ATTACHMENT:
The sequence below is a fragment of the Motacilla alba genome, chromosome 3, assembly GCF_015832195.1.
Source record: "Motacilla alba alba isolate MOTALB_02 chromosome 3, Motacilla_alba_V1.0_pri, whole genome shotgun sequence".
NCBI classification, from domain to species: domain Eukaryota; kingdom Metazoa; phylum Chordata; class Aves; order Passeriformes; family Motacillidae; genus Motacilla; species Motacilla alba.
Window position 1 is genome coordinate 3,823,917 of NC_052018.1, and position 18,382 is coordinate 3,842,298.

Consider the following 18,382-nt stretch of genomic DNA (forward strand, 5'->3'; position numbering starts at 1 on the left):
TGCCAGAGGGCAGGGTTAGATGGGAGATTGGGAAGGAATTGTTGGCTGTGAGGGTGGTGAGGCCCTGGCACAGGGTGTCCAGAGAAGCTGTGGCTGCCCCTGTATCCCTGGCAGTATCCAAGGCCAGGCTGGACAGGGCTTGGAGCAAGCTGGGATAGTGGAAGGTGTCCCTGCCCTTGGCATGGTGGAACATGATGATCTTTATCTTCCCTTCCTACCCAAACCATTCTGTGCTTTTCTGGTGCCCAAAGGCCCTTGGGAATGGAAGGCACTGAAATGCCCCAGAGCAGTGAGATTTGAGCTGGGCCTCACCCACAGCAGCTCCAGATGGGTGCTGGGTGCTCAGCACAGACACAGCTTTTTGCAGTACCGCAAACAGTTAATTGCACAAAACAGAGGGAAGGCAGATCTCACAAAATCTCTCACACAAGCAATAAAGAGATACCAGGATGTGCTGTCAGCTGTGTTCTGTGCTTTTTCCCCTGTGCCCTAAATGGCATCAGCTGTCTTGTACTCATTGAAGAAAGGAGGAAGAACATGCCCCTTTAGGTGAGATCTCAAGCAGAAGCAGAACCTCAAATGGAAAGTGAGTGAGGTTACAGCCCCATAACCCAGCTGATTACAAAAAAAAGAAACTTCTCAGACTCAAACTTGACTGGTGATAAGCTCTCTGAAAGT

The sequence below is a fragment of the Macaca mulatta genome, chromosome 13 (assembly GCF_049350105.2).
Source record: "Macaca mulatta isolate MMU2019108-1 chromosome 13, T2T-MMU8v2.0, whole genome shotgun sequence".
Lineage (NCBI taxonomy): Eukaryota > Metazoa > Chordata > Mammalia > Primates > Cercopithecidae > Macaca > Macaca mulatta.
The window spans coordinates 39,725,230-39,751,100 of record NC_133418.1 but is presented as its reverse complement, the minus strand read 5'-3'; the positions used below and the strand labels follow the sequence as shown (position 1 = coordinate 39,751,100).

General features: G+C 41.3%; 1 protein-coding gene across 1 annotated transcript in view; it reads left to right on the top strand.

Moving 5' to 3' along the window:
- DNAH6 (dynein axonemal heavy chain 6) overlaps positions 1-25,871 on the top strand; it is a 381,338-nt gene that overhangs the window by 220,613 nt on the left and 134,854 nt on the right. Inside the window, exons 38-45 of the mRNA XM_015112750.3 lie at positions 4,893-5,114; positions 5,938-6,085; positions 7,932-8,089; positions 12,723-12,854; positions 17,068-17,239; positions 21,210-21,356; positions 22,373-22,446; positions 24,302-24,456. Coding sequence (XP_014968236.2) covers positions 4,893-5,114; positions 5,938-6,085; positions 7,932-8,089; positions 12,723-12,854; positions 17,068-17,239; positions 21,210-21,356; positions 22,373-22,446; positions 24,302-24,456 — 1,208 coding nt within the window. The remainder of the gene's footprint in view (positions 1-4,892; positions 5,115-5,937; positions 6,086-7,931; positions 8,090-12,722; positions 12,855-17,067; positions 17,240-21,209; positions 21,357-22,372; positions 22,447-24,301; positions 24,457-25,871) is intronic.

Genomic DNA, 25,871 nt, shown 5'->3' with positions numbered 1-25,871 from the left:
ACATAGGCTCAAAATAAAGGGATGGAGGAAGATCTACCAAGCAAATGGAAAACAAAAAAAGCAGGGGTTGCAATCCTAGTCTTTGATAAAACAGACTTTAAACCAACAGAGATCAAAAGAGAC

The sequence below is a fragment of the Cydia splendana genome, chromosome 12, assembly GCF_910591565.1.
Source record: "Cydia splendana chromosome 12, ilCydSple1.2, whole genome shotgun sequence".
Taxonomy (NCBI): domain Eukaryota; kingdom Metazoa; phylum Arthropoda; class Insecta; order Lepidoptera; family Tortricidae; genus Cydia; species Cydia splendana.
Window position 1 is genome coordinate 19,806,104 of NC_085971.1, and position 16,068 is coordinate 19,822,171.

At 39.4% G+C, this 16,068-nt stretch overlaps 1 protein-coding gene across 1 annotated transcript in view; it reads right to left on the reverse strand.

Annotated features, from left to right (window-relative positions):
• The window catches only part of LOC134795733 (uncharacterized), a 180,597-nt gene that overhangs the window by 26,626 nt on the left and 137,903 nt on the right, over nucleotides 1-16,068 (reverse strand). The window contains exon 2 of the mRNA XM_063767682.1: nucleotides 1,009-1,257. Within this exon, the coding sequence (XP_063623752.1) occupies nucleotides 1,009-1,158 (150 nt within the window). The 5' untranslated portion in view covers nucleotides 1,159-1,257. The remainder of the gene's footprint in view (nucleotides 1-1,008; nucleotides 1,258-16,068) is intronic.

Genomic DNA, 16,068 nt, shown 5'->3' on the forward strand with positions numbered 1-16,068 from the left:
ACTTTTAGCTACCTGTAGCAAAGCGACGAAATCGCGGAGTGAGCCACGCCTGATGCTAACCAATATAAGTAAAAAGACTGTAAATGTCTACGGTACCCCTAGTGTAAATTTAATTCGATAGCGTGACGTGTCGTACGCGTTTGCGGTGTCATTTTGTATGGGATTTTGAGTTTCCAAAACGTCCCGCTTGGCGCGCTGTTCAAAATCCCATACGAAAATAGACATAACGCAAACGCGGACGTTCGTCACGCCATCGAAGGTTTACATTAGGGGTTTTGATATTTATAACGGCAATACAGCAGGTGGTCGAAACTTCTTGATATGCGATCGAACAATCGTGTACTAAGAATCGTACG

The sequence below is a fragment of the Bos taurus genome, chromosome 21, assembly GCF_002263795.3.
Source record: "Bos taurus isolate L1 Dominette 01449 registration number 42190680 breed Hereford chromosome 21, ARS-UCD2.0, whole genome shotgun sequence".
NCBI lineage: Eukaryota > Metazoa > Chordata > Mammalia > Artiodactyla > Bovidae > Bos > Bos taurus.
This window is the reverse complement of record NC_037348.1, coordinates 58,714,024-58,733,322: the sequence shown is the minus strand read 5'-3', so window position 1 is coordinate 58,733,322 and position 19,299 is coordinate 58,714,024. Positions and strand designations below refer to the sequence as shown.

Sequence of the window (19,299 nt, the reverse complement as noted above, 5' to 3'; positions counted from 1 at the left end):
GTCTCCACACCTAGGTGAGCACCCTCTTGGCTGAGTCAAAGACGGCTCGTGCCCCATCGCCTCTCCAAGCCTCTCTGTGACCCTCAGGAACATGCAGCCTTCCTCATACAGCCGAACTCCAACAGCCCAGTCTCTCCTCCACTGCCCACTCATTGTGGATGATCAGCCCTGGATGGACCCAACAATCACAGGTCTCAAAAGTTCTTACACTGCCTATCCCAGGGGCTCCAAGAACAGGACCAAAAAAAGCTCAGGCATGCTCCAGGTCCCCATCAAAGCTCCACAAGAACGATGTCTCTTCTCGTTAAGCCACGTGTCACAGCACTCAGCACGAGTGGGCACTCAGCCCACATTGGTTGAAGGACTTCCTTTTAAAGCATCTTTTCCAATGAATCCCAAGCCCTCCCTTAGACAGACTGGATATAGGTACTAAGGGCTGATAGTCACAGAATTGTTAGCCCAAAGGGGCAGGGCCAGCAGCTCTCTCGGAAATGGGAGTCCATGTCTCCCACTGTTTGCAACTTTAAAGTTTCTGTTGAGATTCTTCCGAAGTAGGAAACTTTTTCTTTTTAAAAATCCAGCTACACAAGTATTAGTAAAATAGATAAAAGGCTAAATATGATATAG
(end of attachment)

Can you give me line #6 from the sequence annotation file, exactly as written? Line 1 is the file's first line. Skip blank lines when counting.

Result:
TGCCAGAGGGCAGGGTTAGATGGGAGATTGGGAAGGAATTGTTGGCTGTGAGGGTGGTGAGGCCCTGGCACAGGGTGTCCAGAGAAGCTGTGGCTGCCCCTGTATCCCTGGCAGTATCCAAGGCCAGGCTGGACAGGGCTTGGAGCAAGCTGGGATAGTGGAAGGTGTCCCTGCCCTTGGCATGGTGGAACATGATGATCTTTATCTTCCCTTCCTACCCAAACCATTCTGTGCTTTTCTGGTGCCCAAAGGCCCTTGGGAATGGAAGGCACTGAAATGCCCCAGAGCAGTGAGATTTGAGCTGGGCCTCACCCACAGCAGCTCCAGATGGGTGCTGGGTGCTCAGCACAGACACAGCTTTTTGCAGTACCGCAAACAGTTAATTGCACAAAACAGAGGGAAGGCAGATCTCACAAAATCTCTCACACAAGCAATAAAGAGATACCAGGATGTGCTGTCAGCTGTGTTCTGTGCTTTTTCCCCTGTGCCCTAAATGGCATCAGCTGTCTTGTACTCATTGAAGAAAGGAGGAAGAACATGCCCCTTTAGGTGAGATCTCAAGCAGAAGCAGAACCTCAAATGGAAAGTGAGTGAGGTTACAGCCCCATAACCCAGCTGATTACAAAAAAAAGAAACTTCTCAGACTCAAACTTGACTGGTGATAAGCTCTCTGAAAGT